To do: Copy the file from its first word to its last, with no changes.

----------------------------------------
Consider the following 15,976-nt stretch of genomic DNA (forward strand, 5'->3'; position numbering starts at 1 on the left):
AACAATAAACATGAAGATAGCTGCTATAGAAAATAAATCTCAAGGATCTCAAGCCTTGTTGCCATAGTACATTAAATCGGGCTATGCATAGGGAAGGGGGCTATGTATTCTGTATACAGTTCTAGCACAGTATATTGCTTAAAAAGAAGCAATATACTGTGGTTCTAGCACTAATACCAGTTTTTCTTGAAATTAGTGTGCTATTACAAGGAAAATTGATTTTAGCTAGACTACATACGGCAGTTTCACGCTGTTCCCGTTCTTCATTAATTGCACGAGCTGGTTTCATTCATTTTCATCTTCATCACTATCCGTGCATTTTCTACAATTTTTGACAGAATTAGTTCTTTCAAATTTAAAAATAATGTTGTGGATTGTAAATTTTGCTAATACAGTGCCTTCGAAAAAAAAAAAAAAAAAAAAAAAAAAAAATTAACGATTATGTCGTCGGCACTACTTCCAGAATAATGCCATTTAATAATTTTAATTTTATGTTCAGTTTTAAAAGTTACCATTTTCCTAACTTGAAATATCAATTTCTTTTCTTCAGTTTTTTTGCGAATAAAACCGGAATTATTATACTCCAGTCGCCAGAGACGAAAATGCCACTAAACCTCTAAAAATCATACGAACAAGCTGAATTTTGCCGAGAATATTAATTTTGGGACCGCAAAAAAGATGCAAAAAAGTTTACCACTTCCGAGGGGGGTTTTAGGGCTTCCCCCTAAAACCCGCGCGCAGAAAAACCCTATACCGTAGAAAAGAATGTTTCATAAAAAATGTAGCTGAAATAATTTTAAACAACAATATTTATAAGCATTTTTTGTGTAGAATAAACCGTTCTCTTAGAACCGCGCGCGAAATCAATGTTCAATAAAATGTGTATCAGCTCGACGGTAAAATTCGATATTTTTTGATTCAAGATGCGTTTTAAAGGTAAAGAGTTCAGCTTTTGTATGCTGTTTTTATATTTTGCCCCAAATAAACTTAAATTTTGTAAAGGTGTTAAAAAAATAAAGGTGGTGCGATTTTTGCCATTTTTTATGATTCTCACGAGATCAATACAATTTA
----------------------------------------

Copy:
Consider the following 15,976-nt stretch of genomic DNA (forward strand, 5'->3'; position numbering starts at 1 on the left):
AACAATAAACATGAAGATAGCTGCTATAGAAAATAAATCTCAAGGATCTCAAGCCTTGTTGCCATAGTACATTAAATCGGGCTATGCATAGGGAAGGGGGCTATGTATTCTGTATACAGTTCTAGCACAGTATATTGCTTAAAAAGAAGCAATATACTGTGGTTCTAGCACTAATACCAGTTTTTCTTGAAATTAGTGTGCTATTACAAGGAAAATTGATTTTAGCTAGACTACATACGGCAGTTTCACGCTGTTCCCGTTCTTCATTAATTGCACGAGCTGGTTTCATTCATTTTCATCTTCATCACTATCCGTGCATTTTCTACAATTTTTGACAGAATTAGTTCTTTCAAATTTAAAAATAATGTTGTGGATTGTAAATTTTGCTAATACAGTGCCTTCGAAAAAAAAAAAAAAAAAAAAAAAAAAAAATTAACGATTATGTCGTCGGCACTACTTCCAGAATAATGCCATTTAATAATTTTAATTTTATGTTCAGTTTTAAAAGTTACCATTTTCCTAACTTGAAATATCAATTTCTTTTCTTCAGTTTTTTTGCGAATAAAACCGGAATTATTATACTCCAGTCGCCAGAGACGAAAATGCCACTAAACCTCTAAAAATCATACGAACAAGCTGAATTTTGCCGAGAATATTAATTTTGGGACCGCAAAAAAGATGCAAAAAAGTTTACCACTTCCGAGGGGGGTTTTAGGGCTTCCCCCTAAAACCCGCGCGCAGAAAAACCCTATACCGTAGAAAAGAATGTTTCATAAAAAATGTAGCTGAAATAATTTTAAACAACAATATTTATAAGCATTTTTTGTGTAGAATAAACCGTTCTCTTAGAACCGCGCGCGAAATCAATGTTCAATAAAATGTGTATCAGCTCGACGGTAAAATTCGATATTTTTTGATTCAAGATGCGTTTTAAAGGTAAAGAGTTCAGCTTTTGTATGCTGTTTTTATATTTTGCCCCAAATAAACTTAAATTTTGTAAAGGTGTTAAAAAAATAAAGGTGGTGCGATTTTTGCCATTTTTTATGATTCTCACGAGATCAATACAATTTA